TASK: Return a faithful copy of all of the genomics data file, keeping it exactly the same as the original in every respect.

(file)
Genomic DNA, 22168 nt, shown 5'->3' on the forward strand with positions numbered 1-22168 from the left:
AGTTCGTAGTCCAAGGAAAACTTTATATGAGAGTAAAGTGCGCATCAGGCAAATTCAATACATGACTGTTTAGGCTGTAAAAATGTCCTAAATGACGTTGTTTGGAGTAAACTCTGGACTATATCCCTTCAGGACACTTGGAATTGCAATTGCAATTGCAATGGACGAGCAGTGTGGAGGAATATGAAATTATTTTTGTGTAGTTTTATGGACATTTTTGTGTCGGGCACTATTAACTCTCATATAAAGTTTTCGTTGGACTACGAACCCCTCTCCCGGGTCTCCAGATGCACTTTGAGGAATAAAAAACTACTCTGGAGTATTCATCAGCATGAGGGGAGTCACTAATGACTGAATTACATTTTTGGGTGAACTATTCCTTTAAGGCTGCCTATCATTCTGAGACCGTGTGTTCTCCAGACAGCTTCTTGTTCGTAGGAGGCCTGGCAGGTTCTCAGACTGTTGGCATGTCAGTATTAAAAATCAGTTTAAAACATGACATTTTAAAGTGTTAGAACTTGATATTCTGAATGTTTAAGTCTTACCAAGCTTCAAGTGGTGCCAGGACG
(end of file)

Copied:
Genomic DNA, 22168 nt, shown 5'->3' on the forward strand with positions numbered 1-22168 from the left:
AGTTCGTAGTCCAAGGAAAACTTTATATGAGAGTAAAGTGCGCATCAGGCAAATTCAATACATGACTGTTTAGGCTGTAAAAATGTCCTAAATGACGTTGTTTGGAGTAAACTCTGGACTATATCCCTTCAGGACACTTGGAATTGCAATTGCAATTGCAATGGACGAGCAGTGTGGAGGAATATGAAATTATTTTTGTGTAGTTTTATGGACATTTTTGTGTCGGGCACTATTAACTCTCATATAAAGTTTTCGTTGGACTACGAACCCCTCTCCCGGGTCTCCAGATGCACTTTGAGGAATAAAAAACTACTCTGGAGTATTCATCAGCATGAGGGGAGTCACTAATGACTGAATTACATTTTTGGGTGAACTATTCCTTTAAGGCTGCCTATCATTCTGAGACCGTGTGTTCTCCAGACAGCTTCTTGTTCGTAGGAGGCCTGGCAGGTTCTCAGACTGTTGGCATGTCAGTATTAAAAATCAGTTTAAAACATGACATTTTAAAGTGTTAGAACTTGATATTCTGAATGTTTAAGTCTTACCAAGCTTCAAGTGGTGCCAGGACG